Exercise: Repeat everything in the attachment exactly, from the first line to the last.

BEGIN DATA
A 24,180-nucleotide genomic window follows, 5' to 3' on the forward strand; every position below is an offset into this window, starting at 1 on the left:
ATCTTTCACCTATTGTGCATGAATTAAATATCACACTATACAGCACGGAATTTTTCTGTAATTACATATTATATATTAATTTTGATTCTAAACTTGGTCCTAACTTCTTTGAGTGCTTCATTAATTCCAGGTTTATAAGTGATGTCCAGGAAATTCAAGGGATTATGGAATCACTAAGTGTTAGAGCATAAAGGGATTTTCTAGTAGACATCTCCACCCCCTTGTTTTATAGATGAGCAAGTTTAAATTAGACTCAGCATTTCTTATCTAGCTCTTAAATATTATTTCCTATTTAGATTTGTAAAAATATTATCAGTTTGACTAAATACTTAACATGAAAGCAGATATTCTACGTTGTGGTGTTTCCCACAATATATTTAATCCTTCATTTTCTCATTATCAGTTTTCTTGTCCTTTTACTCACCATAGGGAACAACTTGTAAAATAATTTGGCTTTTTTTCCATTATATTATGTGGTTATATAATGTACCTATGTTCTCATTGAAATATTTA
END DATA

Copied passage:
A 24,180-nucleotide genomic window follows, 5' to 3' on the forward strand; every position below is an offset into this window, starting at 1 on the left:
ATCTTTCACCTATTGTGCATGAATTAAATATCACACTATACAGCACGGAATTTTTCTGTAATTACATATTATATATTAATTTTGATTCTAAACTTGGTCCTAACTTCTTTGAGTGCTTCATTAATTCCAGGTTTATAAGTGATGTCCAGGAAATTCAAGGGATTATGGAATCACTAAGTGTTAGAGCATAAAGGGATTTTCTAGTAGACATCTCCACCCCCTTGTTTTATAGATGAGCAAGTTTAAATTAGACTCAGCATTTCTTATCTAGCTCTTAAATATTATTTCCTATTTAGATTTGTAAAAATATTATCAGTTTGACTAAATACTTAACATGAAAGCAGATATTCTACGTTGTGGTGTTTCCCACAATATATTTAATCCTTCATTTTCTCATTATCAGTTTTCTTGTCCTTTTACTCACCATAGGGAACAACTTGTAAAATAATTTGGCTTTTTTTCCATTATATTATGTGGTTATATAATGTACCTATGTTCTCATTGAAATATTTA